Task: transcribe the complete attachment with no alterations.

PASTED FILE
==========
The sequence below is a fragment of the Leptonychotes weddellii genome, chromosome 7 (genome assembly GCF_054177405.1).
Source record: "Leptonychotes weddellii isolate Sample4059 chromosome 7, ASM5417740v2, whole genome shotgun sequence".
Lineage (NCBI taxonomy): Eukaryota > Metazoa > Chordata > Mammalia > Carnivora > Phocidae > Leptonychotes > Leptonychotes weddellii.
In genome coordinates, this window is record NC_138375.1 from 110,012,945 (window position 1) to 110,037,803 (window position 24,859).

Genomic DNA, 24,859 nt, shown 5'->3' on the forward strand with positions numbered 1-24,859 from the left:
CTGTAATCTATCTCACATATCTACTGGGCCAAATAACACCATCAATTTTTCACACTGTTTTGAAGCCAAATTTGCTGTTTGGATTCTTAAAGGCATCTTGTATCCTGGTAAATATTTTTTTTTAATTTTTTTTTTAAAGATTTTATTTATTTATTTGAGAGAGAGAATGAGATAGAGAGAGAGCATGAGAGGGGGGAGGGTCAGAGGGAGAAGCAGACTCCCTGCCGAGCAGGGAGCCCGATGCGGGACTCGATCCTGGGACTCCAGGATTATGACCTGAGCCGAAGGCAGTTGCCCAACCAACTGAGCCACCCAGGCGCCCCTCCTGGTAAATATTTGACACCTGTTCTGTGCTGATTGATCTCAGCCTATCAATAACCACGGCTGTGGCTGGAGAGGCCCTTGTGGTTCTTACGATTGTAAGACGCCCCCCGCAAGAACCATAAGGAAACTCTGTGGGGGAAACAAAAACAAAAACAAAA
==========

The sequence below is a fragment of the Leptonychotes weddellii genome, chromosome 7 (genome assembly GCF_054177405.1).
Source record: "Leptonychotes weddellii isolate Sample4059 chromosome 7, ASM5417740v2, whole genome shotgun sequence".
Lineage (NCBI taxonomy): Eukaryota > Metazoa > Chordata > Mammalia > Carnivora > Phocidae > Leptonychotes > Leptonychotes weddellii.
In genome coordinates, this window is record NC_138375.1 from 110,012,945 (window position 1) to 110,037,803 (window position 24,859).

Genomic DNA, 24,859 nt, shown 5'->3' on the forward strand with positions numbered 1-24,859 from the left:
CTGTAATCTATCTCACATATCTACTGGGCCAAATAACACCATCAATTTTTCACACTGTTTTGAAGCCAAATTTGCTGTTTGGATTCTTAAAGGCATCTTGTATCCTGGTAAATATTTTTTTTTAATTTTTTTTTTAAAGATTTTATTTATTTATTTGAGAGAGAGAATGAGATAGAGAGAGAGCATGAGAGGGGGGAGGGTCAGAGGGAGAAGCAGACTCCCTGCCGAGCAGGGAGCCCGATGCGGGACTCGATCCTGGGACTCCAGGATTATGACCTGAGCCGAAGGCAGTTGCCCAACCAACTGAGCCACCCAGGCGCCCCTCCTGGTAAATATTTGACACCTGTTCTGTGCTGATTGATCTCAGCCTATCAATAACCACGGCTGTGGCTGGAGAGGCCCTTGTGGTTCTTACGATTGTAAGACGCCCCCCGCAAGAACCATAAGGAAACTCTGTGGGGGAAACAAAAACAAAAACAAAA